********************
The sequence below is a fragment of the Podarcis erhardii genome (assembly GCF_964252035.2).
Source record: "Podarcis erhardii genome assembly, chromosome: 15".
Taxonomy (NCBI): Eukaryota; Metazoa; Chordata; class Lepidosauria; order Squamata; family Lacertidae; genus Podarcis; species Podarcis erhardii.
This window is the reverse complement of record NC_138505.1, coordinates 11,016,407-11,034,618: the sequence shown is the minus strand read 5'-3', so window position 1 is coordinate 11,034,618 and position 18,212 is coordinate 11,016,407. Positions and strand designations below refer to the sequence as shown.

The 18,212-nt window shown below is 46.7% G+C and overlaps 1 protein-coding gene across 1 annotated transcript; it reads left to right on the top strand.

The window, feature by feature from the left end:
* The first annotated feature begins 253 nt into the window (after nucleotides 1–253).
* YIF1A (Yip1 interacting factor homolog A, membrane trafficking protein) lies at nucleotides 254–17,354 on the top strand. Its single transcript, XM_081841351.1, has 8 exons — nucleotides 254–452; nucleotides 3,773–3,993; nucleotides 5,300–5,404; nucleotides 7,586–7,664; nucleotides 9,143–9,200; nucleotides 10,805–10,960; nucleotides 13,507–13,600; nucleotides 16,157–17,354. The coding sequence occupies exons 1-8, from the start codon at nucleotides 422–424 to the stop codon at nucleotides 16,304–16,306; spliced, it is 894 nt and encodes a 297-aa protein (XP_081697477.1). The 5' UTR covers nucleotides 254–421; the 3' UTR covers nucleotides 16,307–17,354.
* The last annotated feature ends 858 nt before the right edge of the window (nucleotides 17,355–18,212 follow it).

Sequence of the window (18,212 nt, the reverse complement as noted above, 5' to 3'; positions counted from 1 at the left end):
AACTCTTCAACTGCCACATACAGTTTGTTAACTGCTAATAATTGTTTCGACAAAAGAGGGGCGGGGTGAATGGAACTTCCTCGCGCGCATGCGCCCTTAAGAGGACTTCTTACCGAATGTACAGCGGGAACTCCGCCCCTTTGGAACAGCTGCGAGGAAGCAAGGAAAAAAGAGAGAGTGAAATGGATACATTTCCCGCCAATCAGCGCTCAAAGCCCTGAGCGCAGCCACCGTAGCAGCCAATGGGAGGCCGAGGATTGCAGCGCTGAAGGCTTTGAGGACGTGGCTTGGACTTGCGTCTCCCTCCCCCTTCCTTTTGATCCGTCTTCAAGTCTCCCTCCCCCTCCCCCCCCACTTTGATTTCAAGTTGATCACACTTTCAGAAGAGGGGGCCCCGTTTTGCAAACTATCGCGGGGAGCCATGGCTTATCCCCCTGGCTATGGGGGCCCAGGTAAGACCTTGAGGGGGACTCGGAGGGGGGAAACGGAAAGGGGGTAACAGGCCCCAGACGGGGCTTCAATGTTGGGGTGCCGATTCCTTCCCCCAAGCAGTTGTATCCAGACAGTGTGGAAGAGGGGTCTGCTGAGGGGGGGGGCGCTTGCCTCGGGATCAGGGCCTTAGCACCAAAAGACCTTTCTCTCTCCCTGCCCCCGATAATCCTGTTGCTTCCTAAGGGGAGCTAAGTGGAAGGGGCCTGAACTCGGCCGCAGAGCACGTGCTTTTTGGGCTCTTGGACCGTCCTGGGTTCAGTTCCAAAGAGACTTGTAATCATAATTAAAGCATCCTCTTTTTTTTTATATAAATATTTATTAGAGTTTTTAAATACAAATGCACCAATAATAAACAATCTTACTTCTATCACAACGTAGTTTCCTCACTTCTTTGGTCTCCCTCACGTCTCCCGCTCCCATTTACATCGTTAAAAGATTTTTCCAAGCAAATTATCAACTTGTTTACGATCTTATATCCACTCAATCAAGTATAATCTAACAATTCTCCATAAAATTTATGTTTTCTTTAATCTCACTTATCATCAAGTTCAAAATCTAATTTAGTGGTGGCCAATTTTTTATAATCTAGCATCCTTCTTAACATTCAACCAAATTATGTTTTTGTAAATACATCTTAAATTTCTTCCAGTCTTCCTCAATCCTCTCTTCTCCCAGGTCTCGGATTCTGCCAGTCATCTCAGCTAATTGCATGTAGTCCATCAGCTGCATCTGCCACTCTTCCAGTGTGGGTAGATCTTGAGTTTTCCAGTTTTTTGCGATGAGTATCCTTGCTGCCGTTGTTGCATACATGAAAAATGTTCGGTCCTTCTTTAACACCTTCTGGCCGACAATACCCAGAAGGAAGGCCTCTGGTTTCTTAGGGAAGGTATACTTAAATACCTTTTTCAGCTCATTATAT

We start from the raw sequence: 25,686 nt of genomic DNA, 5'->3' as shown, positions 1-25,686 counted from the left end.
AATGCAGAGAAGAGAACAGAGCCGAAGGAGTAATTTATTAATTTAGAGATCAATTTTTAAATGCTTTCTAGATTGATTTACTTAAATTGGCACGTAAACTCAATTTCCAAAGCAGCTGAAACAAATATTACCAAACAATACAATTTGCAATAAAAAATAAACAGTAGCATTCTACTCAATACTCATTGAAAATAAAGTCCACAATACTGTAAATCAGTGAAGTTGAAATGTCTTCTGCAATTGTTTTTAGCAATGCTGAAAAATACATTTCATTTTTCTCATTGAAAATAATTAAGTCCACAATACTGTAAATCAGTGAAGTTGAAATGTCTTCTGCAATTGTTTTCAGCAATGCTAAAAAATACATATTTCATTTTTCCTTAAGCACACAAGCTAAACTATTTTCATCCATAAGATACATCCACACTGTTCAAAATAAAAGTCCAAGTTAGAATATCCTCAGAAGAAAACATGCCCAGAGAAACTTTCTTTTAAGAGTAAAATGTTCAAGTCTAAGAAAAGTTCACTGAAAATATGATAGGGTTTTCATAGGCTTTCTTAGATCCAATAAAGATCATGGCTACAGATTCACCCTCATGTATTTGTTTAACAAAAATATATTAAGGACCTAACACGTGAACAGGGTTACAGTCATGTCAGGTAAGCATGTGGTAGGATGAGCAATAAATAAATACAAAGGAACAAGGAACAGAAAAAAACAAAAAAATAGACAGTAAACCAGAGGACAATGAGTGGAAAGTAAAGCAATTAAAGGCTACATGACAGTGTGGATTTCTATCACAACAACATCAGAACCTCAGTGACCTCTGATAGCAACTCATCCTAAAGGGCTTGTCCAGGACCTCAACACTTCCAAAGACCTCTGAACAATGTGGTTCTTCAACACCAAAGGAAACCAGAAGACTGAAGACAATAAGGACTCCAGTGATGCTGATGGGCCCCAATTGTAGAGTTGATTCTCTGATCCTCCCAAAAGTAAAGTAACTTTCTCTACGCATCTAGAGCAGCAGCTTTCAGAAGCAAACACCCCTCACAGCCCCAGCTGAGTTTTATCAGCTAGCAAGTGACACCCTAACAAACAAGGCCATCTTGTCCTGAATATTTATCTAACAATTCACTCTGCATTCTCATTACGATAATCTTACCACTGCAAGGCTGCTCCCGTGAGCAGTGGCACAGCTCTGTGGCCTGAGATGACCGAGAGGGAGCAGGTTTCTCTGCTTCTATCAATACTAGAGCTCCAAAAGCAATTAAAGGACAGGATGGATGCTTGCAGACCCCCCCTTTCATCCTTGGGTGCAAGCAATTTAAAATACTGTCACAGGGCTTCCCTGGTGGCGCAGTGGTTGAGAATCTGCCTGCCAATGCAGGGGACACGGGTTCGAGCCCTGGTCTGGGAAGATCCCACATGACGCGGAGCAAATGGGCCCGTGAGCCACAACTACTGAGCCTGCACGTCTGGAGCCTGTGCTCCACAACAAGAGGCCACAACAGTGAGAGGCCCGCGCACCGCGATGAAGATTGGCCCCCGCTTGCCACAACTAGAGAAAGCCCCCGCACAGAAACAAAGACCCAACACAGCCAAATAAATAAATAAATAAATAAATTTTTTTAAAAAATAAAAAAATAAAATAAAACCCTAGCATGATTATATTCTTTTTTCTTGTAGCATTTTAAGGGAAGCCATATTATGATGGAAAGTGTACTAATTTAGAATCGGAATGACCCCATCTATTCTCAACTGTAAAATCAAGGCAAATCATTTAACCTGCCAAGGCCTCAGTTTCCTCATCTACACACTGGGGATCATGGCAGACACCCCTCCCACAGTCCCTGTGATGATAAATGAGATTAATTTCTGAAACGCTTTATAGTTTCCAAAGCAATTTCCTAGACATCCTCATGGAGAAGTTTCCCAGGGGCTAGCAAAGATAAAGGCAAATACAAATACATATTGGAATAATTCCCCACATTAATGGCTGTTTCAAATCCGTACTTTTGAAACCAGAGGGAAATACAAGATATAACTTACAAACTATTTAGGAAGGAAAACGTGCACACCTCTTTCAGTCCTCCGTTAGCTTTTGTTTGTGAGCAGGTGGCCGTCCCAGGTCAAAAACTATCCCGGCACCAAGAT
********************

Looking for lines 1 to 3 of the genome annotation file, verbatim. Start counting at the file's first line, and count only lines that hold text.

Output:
The sequence below is a fragment of the Podarcis erhardii genome (assembly GCF_964252035.2).
Source record: "Podarcis erhardii genome assembly, chromosome: 15".
Taxonomy (NCBI): Eukaryota; Metazoa; Chordata; class Lepidosauria; order Squamata; family Lacertidae; genus Podarcis; species Podarcis erhardii.